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Move on, Lopez Obrador

The losing presidential candidate's refusal to accept defeat damages democracy in Mexico.

September 07, 2012
  • Andres Manuel Lopez Obrador speaks during the 'ExpoFraud 2012' at Zocalo in Mexico City.
Andres Manuel Lopez Obrador speaks during the 'ExpoFraud 2012'… (Alex Cruz / Associated Press )

The Institutional Revolutionary Party's Enrique Pena Nieto has twice been declared the winner of Mexico's presidential election, yet the runner-up, Andres Manuel Lopez Obrador, refuses to recognize the results. Instead, the leftist candidate is preparing to hold a demonstration Sunday and threatening to establish a kind of shadow presidency, just as he did in 2006, when he narrowly lost that vote.

That's unfortunate. Mexico can't afford the kind of long and divisive battle that Lopez Obrador is threatening to wage. The country is already mired in a drug war that has claimed more than 50,000 lives since President Felipe Calderon sent the military into the streets to combat the country's narco gangs. Corruption is rampant, judicial reforms remain on hold and the economy is sluggish.

No one disputes that Mexico's electoral process could use improvement. But if Lopez Obrador believes the electoral system is broken, he should work within the political system to fix it. A good place to start would be to craft specific reforms and then press Pena Nieto to enact them through legislation. Staging street protests, however, will only serve to undermine the electoral process and prevent the new government from moving swiftly to tackle the problems facing the country.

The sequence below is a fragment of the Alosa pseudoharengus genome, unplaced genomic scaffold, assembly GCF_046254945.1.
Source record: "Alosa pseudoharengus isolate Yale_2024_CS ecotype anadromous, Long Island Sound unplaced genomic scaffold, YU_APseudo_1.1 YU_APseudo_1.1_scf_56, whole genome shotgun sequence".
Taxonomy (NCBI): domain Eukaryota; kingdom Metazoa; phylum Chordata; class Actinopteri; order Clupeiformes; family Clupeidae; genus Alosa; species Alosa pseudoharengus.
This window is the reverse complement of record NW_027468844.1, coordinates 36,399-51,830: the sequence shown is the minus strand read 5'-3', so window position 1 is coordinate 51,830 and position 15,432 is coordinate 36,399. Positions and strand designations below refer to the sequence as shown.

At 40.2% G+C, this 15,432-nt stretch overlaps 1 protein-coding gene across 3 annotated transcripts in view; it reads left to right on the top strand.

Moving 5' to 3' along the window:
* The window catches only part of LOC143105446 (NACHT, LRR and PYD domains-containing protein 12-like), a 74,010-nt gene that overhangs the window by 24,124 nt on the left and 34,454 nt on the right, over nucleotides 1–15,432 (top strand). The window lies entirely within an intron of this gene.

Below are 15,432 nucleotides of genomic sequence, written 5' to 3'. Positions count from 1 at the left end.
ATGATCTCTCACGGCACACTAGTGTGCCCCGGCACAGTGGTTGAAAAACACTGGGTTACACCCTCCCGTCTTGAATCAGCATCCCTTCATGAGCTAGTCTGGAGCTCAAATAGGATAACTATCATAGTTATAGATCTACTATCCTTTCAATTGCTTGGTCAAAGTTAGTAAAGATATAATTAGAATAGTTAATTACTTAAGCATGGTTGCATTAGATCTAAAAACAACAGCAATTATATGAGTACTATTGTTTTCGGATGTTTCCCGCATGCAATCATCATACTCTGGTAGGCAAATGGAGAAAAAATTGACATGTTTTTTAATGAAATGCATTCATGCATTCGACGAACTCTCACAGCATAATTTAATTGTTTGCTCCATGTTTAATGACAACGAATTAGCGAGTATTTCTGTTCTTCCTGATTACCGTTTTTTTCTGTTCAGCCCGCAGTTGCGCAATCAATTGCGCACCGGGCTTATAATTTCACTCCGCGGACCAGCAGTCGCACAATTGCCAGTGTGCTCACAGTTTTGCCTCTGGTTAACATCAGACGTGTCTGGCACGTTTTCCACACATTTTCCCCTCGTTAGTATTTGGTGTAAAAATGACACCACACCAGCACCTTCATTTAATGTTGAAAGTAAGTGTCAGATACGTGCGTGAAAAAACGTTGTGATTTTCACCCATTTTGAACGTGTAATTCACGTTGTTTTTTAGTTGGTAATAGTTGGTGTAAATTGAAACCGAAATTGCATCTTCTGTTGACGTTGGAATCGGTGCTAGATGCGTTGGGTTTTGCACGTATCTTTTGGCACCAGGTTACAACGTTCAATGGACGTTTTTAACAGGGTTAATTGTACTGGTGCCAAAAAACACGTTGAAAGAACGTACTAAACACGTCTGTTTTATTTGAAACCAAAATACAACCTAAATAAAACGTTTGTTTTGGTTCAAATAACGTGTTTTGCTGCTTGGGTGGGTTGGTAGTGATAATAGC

For The Record
Los Angeles Times Tuesday, September 18, 2012 Home Edition Main News Part A Page 14 Editorial Desk 1 inches; 32 words Type of Material: Correction
Mexican elections: A Sept. 7 editorial said Andres Manuel Lopez Obrador, the losing candidate in Mexico's presidential elections, was "threatening to establish a kind of shadow presidency." He made no such threat.

During the July 1 elections, there were allegations that some groups distributed gift cards to poor voters, presumably to sway their vote -- and those allegations should of course be investigated. But there is no persuasive evidence that widespread fraud cost Lopez Obrador a chance at the presidency or that the electoral tribunal that reviewed his appeal is a corrupt body, as he has suggested. In fact, the seven magistrates who serve on that court are nominated by the country's Supreme Court, confirmed by Congress and widely seen as credible, and international observers, including the Organization of American States, praised the election.

Lopez Obrador may well believe he's helping to protect democracy in Mexico by demanding recounts and challenging its institutions. But what he's really risking is becoming an irrelevant voice in the political debate. If part of becoming a modern democracy requires clean and transparent elections, then it also requires that candidates accept the outcomes of those elections.

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